The purpose of this study is to investigate how and why people with the same genetic condition are different from one another. Children and adults with the 17q12 deletions and duplications have many things in common, but they do not all share the same strengths and challenges. Researchers at Geisinger ADMI are partnering with individuals living with 17q12 deletions and duplication and their biological family members to participate in online surveys, in-person studies, and saliva collection for genetic studies. Online surveys ask questions about social skills, medical history, and behaviors. In-person studies may involve learning tasks and memory tasks. All 17q12 deletion and duplication families may begin participating any time from home. Please email ADMIstudies@geisinger.edu and reference “17q12 RDoC study” to learn more and sign up!
SPARK is the largest, nationwide online research study for individuals with autism and their families. Geisinger ADMI is one of over 20 clinics and research centers across the country helping to spread the word to families about this project. We need your help to speed up research and advance our understanding of autism!
Join SPARK today, at no cost to you or your family, right from home. If you participate, you will be asked to share information about medical and family history, as well as provide a saliva sample for genetic studies. As participants, you and your family will also be the first to hear about new autism studies across the country. You can sign up for SPARK with Geisinger today by calling 570-522-9402 or emailing and referencing “SPARK”. Together, we can spark a better future for individuals and their families affected by autism.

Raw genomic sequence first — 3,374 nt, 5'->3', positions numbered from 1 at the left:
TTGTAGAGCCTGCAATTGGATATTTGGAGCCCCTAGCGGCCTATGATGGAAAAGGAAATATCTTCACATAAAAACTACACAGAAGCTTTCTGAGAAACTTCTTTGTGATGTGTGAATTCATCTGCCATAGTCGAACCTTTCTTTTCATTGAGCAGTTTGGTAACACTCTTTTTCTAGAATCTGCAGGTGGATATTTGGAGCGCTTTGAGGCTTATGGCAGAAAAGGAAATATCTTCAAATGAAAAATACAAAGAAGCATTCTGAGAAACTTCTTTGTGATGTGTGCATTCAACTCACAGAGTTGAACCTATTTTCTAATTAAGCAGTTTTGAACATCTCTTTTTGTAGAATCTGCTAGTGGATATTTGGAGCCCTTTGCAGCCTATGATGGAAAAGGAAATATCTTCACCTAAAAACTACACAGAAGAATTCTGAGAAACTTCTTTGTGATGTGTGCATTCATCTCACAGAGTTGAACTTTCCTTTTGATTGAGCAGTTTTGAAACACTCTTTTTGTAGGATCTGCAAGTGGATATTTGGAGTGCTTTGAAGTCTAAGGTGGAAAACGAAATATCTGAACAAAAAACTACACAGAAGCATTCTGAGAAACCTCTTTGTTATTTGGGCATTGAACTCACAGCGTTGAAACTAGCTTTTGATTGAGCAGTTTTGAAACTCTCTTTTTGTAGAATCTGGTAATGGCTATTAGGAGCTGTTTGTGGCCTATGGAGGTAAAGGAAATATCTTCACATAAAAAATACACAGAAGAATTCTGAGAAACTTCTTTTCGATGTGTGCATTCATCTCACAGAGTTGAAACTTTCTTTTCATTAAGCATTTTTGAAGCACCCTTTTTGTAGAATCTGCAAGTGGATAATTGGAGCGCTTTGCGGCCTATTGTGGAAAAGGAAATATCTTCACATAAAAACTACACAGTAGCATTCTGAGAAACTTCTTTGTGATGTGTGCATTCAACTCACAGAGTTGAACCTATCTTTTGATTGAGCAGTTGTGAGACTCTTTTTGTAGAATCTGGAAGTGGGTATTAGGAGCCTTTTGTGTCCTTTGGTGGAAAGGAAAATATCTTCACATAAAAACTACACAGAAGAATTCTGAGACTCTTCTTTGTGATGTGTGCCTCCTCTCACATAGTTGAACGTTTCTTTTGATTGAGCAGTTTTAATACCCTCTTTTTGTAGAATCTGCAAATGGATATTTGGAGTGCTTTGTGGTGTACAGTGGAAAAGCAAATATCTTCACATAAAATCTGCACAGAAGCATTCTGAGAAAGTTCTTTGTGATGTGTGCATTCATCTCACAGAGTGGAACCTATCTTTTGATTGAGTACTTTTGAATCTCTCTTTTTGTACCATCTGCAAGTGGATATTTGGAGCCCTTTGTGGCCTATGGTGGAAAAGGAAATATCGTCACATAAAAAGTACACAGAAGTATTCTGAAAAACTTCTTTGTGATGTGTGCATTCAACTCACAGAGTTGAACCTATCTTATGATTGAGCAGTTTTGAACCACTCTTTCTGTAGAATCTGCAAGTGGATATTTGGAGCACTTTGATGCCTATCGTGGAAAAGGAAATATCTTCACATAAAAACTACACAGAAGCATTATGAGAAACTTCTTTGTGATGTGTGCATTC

Dr. Pengfei Liu’s research group at Baylor College of Medicine is conducting research to understand what determines the wide phenotypic variability among individuals with the 17q12 deletion/duplication. In other words, why do some individuals with the deletion/duplication develop specific medical problems, where as others with the same deletions/duplications do not have (or have different severity of) the same symptoms. We will perform whole genome sequencing analysis to decipher the disease variability. Understanding these questions will help us and future patients to predict disease outcome in a more precise way. Our research results may also guide researchers regarding disease management and potential therapy.
Individuals with the 17q12 deletions.
Individuals with the 17q12 duplication who have either renal, endocrine, or reproductive system issues.
The genomic approach to Precision Medicine for Autism (PRISMA) project at Bradley Hospital, Hasbro Children’s Hospital, and Brown University is looking to understand how genetic information, specifically rare genetic changes, of people with autism and other neurodevelopmental and psychiatric conditions can inform the way they receive healthcare. To achieve this, we will be studying the medical and behavioral features of people with rare genetic changes. Although this is not a treatment study, we want to see how people’s genetic results could be used in the future when selecting medications, behavioral and educational recommendations, or to identify other medical conditions that may impact mental health. PRISMA is directed by Dr. Daniel Moreno De Luca who is a psychiatrist and researcher specialized in autism and genetics. We are enrolling individuals with autism or other neurodevelopmental or psychiatric conditions who have had diagnostic genetic testing that has shown an abnormal result.